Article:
An emergency preparedness and disaster relief initiative
While Ryan Moeller was serving as staff sergeant with the U.S. Army Civil Corps of Engineers in Iraq and Afghanistan, he looked forward to coming home and resting in his native Texas. The idea of backyard barbeques and lazy Texas days with his family in Georgetown offered relief from the grueling desert heat and inspired him to work diligently to “get the job done and get home safely.”
Once back in Georgetown, Ryan joined Team Rubicon, a national organization that recruits veterans and other first responders to deploy as volunteers in disaster situations around the country. His years of experience in setting up a command structure in disaster scenarios were put to the test right here in central Texas. On April 17, 2013, at the West Fertilizer Company in West, Texas, a fire and resulting explosion killed 15 people and injured at least 200 more. Relief aid organizations including Team Rubicon dispatched emergency responders and aid volunteers to the scene.
Ryan once again answered the call to serve for his country, this time as a volunteer coordinator for goods and services. He set up a command center at the local rodeo fairgrounds and organized triage sites. “We were able to distribute over 600 tons of food, water, and building materials to the residents,” Ryan says. “We worked round the clock to get residents appropriate shelter and medical care.”
Because of his work at the scene of the explosion in West and his impressive resume as a veteran organizing aid in foreign countries, Ryan was hired as director of Williamson County and Cities Health District’s Emergency Preparedness and Response Division. His job is to brainstorm worst-case scenarios and to map out how our local heroes could respond. He is the architect of community responses to future threats, whether from the weather, pandemic outbreaks, or terrorist attacks.
Ryan’s new job comes with a second title: Williamson County’s Medical Reserve Corps Commander. In that position, Ryan is in charge of building a volunteer force of medical professionals and trained volunteers who can assist in disaster situations. “The MRC is a volunteer-run and managed group,” Ryan says. “If you know the proper channels, you are properly coordinated with first responders and you can help.”
The Medical Reserve Corps was formed during George W. Bush’s administration as a result of Presidential Directive HSPD-5. In the aftermath of 9/11, New York City health care professionals and first responders rushed to the scene to assist others. First responders at Ground Zero were overwhelmed by volunteers and had no way to verify credentials of medical providers, prompting a temporary shutdown of volunteer aid. The MRC Registry allows individuals to be vetted, trained, and activated to respond to disasters in their communities.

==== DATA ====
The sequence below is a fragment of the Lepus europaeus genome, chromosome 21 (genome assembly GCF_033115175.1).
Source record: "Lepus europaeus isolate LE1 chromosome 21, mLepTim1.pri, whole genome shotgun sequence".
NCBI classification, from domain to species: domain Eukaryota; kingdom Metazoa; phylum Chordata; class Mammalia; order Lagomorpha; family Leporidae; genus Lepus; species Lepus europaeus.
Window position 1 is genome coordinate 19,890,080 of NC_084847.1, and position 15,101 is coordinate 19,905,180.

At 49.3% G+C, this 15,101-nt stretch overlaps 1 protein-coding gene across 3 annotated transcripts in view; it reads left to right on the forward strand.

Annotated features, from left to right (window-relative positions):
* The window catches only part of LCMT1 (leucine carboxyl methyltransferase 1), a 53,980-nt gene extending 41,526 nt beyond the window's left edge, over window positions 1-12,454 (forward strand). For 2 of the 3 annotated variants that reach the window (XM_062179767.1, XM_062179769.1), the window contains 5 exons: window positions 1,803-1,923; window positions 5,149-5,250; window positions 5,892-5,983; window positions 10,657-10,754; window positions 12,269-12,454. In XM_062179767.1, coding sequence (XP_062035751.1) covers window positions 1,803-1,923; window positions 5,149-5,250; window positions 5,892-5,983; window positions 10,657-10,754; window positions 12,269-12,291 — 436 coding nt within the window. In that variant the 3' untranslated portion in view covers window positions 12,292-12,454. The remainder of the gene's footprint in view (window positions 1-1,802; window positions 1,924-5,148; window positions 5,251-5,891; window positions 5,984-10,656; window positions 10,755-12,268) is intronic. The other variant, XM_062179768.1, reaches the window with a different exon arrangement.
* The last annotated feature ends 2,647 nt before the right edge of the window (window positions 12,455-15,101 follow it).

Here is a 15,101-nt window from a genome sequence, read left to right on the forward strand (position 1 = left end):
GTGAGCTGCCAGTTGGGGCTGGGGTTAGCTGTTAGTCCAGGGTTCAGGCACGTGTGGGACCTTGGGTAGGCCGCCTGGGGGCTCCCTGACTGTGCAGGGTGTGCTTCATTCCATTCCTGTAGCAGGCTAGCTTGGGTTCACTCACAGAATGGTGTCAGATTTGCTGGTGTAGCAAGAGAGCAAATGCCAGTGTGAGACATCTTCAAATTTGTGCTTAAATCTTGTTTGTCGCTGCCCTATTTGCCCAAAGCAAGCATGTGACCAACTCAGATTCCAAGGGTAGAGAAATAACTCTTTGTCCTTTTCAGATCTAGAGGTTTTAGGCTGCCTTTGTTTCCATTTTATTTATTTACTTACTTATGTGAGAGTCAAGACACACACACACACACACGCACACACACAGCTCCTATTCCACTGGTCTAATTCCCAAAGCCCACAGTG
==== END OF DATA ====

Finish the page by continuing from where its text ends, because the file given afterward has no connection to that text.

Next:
Staffed by almost 200,000 volunteers around the U.S., local Medical Reserve Corps units support local public health and emergency management in large-scale events. The County and State MRC units are organized into regions and Sandi Wiggins is the Region VI MRC Liaison. She coordinates efforts for the Medical Reserve Corps units in Texas, Arkansas, Louisiana, Oklahoma, and New Mexico.
“Our region experienced over 35 disasters in 2016 that MRC units were activated to support,” Sandi says. “The longest MRC activations in 2016 supported major flood events in Houston and Louisiana. When local emergency response resources have been taxed, that’s when the MRC is engaged to respond.”
This past holiday season Sandi learned of positive Zika virus cases in Texas and activated the Medical Reserve Corps. They went to work collecting patient samples, educating pregnant women on the risks of Zika virus, and counseling those who may be infected. “Outbreaks like the Zika virus are the perfect opportunities to engage the Medical Reserve Corps,” Sandi says. She’s glad that people in communities across Texas and people like Williamson County are willing to step up and create an infrastructure of trained individuals willing to help during disasters.
Williamson County is in the process of reestablishing its Medical Reserve Corps. Interested area residents will receive training and earn credentials to become part of a deployable volunteer force of citizens. “This is an opportunity not just for medical professionals,” Ryan stresses, “but for anyone interested in being a part of a response.”
Ryan points out that joining the MRC is not just about dealing with local emergencies and disasters. The Medical Reserve Corps also provides services for area veteran programs and wellness initiatives. “It’s about getting to know the needs of our communities.”